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Liam Neeson had an opportunity to flex his muscles as an action hero in the Euro thriller Taken, in which he played a former spy seeking vengeance on the slave traders who kidnapped his daughter. In Unknown he again flexes his muscles as the toughest, most resourceful and physically active amnesiac since Jason Bourne.

Neeson plays Martin Harris, a scientist who arrives in Berlin with his wife Liz (January Jones) to present a lecture at a biotechnical conference. Upon arriving at their hotel Martin realises that he has left his briefcase at the airport. Jumping into a taxi he heads off to retrieve it. But the taxi has an accident and ends up crashing into the river. The driver drags him to safety before disappearing. Martin nearly dies, but is revived by paramedics. He spends four days in a coma, and when he awakens his memory is a bit hazy.

He returns to the hotel, only to find that Liz refuses to acknowledge him. And beside her is another man (played by Aidan Quinn), who claims to be Martin Harris. Who is the real Martin Harris? And why is he being hunted by a couple of assassins. Martin seeks the answers with help of Gina (Diane Kruger), the taxi driver who saved him, who is also reluctant to get involved because she is an illegal immigrant. Martin also turns to Jurgen (Bruno Ganz, from Downfall), a former Stasi agent who works as a private investigator. But Martin’s pursuit of the truth leads to some unexpected answers.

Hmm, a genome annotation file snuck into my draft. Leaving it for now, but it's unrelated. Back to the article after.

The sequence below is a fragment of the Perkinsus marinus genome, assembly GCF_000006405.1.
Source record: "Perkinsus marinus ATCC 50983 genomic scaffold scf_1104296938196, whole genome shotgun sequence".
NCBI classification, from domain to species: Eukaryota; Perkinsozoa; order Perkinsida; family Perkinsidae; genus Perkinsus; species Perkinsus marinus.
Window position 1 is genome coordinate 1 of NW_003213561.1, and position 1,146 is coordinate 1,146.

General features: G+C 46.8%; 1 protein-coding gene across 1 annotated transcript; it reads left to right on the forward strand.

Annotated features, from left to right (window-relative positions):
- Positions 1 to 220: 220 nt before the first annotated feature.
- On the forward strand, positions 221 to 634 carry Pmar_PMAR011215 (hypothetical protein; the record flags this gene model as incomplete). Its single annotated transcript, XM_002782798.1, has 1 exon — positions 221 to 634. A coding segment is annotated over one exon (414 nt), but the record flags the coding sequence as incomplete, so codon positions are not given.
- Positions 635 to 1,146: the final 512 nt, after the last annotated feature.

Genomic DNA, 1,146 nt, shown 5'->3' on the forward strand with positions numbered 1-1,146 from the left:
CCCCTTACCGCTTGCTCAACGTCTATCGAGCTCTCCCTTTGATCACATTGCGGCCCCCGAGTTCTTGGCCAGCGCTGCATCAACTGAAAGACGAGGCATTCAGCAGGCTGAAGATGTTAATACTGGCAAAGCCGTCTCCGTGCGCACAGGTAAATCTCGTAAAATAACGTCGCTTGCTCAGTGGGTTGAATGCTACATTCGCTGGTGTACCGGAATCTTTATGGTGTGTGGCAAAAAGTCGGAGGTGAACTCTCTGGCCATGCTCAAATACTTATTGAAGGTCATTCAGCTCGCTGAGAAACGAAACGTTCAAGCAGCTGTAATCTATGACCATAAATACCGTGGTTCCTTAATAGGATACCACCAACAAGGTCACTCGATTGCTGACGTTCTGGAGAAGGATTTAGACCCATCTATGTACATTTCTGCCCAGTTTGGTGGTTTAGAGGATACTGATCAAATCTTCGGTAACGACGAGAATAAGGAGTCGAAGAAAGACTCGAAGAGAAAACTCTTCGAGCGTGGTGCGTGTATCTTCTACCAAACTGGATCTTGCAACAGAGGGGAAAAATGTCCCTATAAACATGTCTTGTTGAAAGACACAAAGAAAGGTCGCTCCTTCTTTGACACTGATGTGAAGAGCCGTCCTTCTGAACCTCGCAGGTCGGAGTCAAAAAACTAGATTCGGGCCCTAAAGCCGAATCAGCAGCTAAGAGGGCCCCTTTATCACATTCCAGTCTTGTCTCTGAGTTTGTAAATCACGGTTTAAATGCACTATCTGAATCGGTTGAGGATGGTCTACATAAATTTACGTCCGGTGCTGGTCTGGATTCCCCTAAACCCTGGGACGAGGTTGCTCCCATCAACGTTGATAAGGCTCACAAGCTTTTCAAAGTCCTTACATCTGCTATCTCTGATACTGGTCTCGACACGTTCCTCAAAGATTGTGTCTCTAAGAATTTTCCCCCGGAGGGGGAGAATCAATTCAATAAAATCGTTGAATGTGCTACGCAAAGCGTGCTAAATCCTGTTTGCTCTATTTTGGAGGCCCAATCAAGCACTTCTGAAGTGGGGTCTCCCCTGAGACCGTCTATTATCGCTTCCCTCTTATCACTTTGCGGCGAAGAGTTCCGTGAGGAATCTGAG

The script from writers Oliver Butcher and Stephen Cornwell, which is based on a novel from Didier Van Cauwelaert, requires a willing suspension of disbelief as it twists and turns its way towards its formulaic conclusion. But young Spanish director Jaume Collet-Serra (Orphan, the remake of House Of Wax that was filmed in Australia) handles the material with brisk and ruthless efficiency that temporarily glosses over some of the gaping plot holes. And he also makes many of the cliches of the genre seem fresh. There is an exciting car chase that will nail audiences to their seats. And Collet-Serra and cinematographer Flavio Labiano, who worked with the director on Goal II, make excellent use of the wintry Berlin locations to add atmosphere to the film.

The performances of the cast are solid, with Neeson again convincing as an action hero. Neeson has a strong and commanding screen presence, which has not always been used to best advantage, but here he brings some much needed credibility to the material. Ganz is terrific as the former spy haunted by the past, and Frank Langella lends his sinister presence to his brief role as the head of a covert government agency.

Unknown may be familiar stuff, but it’s an effective, efficient, engaging and violent thriller.